Becoming a professional footballer is not easy. Most of us aren’t blessed with the exhilarating ability of Lionel Messi, the sultry good looks of David Beckham or Carlos Tevez’s agent so we try and sate our football desire in other ways.
Some people become match officials. Referees and linesmen, they get to rub shoulders with players and show them who is boss with their whistle, cards and flags.
But really for anyone who is a keen student of the game, or is just football daft, it’s a real last resort. Because for people who really know football, such positions maybe vital but not something you’d want to boast about to close friends at dinner parties or in the pub.
Other frustrated players get more involved in their local club. They may start fanzines or blogs, design and sell T-shirts or just do their best to never miss a game home or away and make sure as many people as possible are aware of their limitless devotion.
Then we have match-day stewards. What better way of showing how “in” you are with football than wearing a yellow jacket every home game, watching for free and telling everyone else to sit down and shut up.
The high-profile role of stewards at football matches is a relatively recent phenomenon. They have always been around but it’s only in recent years they have taken over many of the duties formerly carried out by policemen in stadiums.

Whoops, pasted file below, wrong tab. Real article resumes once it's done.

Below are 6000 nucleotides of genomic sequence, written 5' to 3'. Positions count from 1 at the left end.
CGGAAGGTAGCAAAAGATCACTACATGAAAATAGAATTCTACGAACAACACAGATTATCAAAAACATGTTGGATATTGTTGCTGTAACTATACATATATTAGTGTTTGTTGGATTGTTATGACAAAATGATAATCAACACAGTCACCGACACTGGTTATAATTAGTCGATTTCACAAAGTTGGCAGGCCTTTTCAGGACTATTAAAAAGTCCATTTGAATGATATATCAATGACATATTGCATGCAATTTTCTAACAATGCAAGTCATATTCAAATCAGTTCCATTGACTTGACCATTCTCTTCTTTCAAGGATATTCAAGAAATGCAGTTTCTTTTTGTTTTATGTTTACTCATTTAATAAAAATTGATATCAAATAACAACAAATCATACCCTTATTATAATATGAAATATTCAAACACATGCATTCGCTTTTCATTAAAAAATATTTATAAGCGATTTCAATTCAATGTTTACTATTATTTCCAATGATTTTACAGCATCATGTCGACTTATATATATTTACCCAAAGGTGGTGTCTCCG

Now, instead of policemen telling you not to raise that middle finger so often or asking you politely to sit down because the lady behind you can’t see through you, it’s stewards.
And whereas before, stewards were fans of the club and only too happy to help out, now they’re brought in, often by subcontractors, and instead of fans they are people on power kicks.
Give them a uniform and the power to kick out football fans for celebrating a goal or questioning the parentage of the man with the whistle and a whole new persona takes over. They become a jobsworth.
They’ll quite happily tell off a first-time visitor to the stadium for eating a bag of chips they had bought outside, perhaps even threaten them with eviction, for no other reason than they can. It’s the regulations, and it’s more than his, or her, job is worth to overlook the matter.
It’s not just England where these busy little people have made their mark.
The Southeast Asian Games football competition started last week in Jakarta with teams like Burma, Brunei, East Timor, Vietnam and Laos doing their best to excite the fans. Without the hosts Indonesia, or even local powerhouses Malaysia, Thailand and Singapore, turnout was always going to be low.
So far empty seats have surrounded security officials and stewards as games are played in front of a few expats and a plethora of uninterested people with clipboards. And stewards. Stewards are standing everywhere.
I don’t doubt the stewards were told by their bosses to stand up during the game. The problem with that idea is that the fans who actually bought tickets had their view blocked by these mannequins.
Good stewarding, like good policing and good refereeing, should be invisible.
Unfortunately, given the fragile egos who take up the glow in the dark jacket, being anonymous isn’t on the menu.